Step One – Site Nomination: If you are an innocent landowner, prospective buyer, or contiguous property owner, this program can offer varying degrees of liability protection regarding contamination that already exists on the property. Property owners liable for site contamination may also participate; however, funding assistance for cleanup is limited. Anyone may nominate a site. However, if nominated by a private entity, the municipal government must support the nomination.
Step Two – Eligibility Determination: Once a site is nominated, the Brownfields Advisory Committee (BrAC) will review the site to determine if it is eligible. See site selection criteria for a list of the criteria considered when determining site eligibility.
Step Three – Sign Owner Contracts: Upon approval, the site owner must sign the Owner Participation Form and Release of Claims form (please contact SWRPC staff for these forms). If the site is abandoned, SWRPC staff will work with the town to contact the former site owner.
Step One – Phase I Environmental Site Assessment: A Phase I Environmental Site Assessment (ESA) is the first assessment step for any site. It is used to determine the likelihood that some form of environmental contamination is present at the site. The ESA includes a visual assessment, interviews with past and present owners, a search for any environmental liens, a review of historical documents, a search of federal, state, and local databases regarding contamination at or near the site, and a number of other investigations. Findings in a Phase I report will determine whether or not further site investigation is warranted (i.e. Phase II ESA). Some brownfields projects conclude after completion of a Phase I ESA. In those cases environmental consultants typically find that there isn’t likely to be the presence of serious contamination on the property. Phase I assessments typically take 60-90 days to complete.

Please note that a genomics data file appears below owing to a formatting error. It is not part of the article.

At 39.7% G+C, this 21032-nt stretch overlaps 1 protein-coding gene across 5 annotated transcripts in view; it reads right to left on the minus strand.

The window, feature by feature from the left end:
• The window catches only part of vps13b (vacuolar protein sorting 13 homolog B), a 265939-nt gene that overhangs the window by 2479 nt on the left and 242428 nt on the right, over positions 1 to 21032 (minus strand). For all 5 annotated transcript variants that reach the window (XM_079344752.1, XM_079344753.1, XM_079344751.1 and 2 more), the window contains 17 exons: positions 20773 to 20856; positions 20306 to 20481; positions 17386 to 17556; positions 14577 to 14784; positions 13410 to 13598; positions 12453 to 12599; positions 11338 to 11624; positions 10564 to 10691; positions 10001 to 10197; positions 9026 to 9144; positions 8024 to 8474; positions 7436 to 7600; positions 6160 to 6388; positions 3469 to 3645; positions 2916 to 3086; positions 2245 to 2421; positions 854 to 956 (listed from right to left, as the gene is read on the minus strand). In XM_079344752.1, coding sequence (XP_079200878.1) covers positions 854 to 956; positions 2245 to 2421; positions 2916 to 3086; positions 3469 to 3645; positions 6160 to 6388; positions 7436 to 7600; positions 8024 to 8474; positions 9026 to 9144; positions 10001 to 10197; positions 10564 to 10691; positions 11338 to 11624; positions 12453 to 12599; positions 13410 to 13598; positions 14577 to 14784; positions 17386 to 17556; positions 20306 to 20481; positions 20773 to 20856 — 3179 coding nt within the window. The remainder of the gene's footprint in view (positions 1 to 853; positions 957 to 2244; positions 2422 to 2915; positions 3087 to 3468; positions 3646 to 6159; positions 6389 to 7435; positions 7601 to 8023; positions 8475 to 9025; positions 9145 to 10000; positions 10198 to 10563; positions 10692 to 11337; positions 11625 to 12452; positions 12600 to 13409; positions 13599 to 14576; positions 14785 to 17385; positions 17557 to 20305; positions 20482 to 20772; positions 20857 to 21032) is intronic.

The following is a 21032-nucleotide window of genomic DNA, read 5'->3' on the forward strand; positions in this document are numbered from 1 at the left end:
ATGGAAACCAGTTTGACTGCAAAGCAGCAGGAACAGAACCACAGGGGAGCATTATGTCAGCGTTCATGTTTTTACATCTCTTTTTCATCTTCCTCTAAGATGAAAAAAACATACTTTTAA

Step Two – Phase II ESA: Typical Phase II assessments include performance of soil borings and collections of soil samples, installation of monitoring wells and collections of groundwater samples, and analysis of samples. Occasionally air quality samples are appropriate. If contaminant levels are above state standards, investigations are likely to contain a recommendation for a Phase III Environmental Site Assessment and Remedial Action Plan. Many brownfields projects conclude after completion of a Phase II ESA and a finding that contaminant levels are below state standards. Depending on the size and complexity of the site, a Phase II ESA can take anywhere from 6-12+ months to complete.
Phase III ESA & Remedial Action Plan: The Phase III ESA and Remedial Action Plan (RAP) is, typically, the final stage of the SWRPC Brownfields Assessment Program to design the remediation or cleanup of the property. Phase III ESAs may consist of the additional collection of soil and groundwater samples and continued investigation of any anomalies discovered during the Phase II ESA. The RAP consists of a Soils and Materials Management Plan for off-site disposal or on-site reuse of impacted soils, suggestions for ongoing groundwater monitoring, a list of permit requirements needed to engage in remedial actions, and suggestions for the use of institutional controls such as activity and use restrictions. Completion of a Phase III ESA and RAP triggers necessity of on-site cleanup. A typical time frame is 60-90 days.
Step One – Cleanup: While the SWRPC Brownfields Program cannot provide funds for site clean-up or redevelopment, we can use program funds to market properties in the program and for redevelopment planning activities, such as creating a Remedial Implementation Plan (RIP). To help with the cost of site cleanup, the EPA offers Brownfields Cleaup Grants of up to $500,000, which provide direct funding for cleanup activities at specific sites. There are also a number of low-interest rate revolving loans available for clean-ups and eligibility for those loans varies. See our Cleanup Funding Reference sheet (PDF) for more information.
Step Two – Reuse: The ultimate goal of the Brownfields Program is to restore properties to productive uses that benefit the community, the environment, and public health. Uses of cleaned-up Brownfields range from business and industry to housing, community facilities, and public green space. For more information about how previous SWRPC Brownfields sites have been reused, please see our Participating Sites page. Depending on the contaminants found and the cleanup method used, the site may have Activity and Use Restrictions (AURs) which limit the type of activities and uses on site in order to minimize the risk of exposure to contaminants. AURs are determined on a case-by-case basis and are normally used when waste is left onsite and when there is a limit to the activities that can safely take place at the site, i.e., the site cannot support unlimited use and unrestricted direct contact exposure.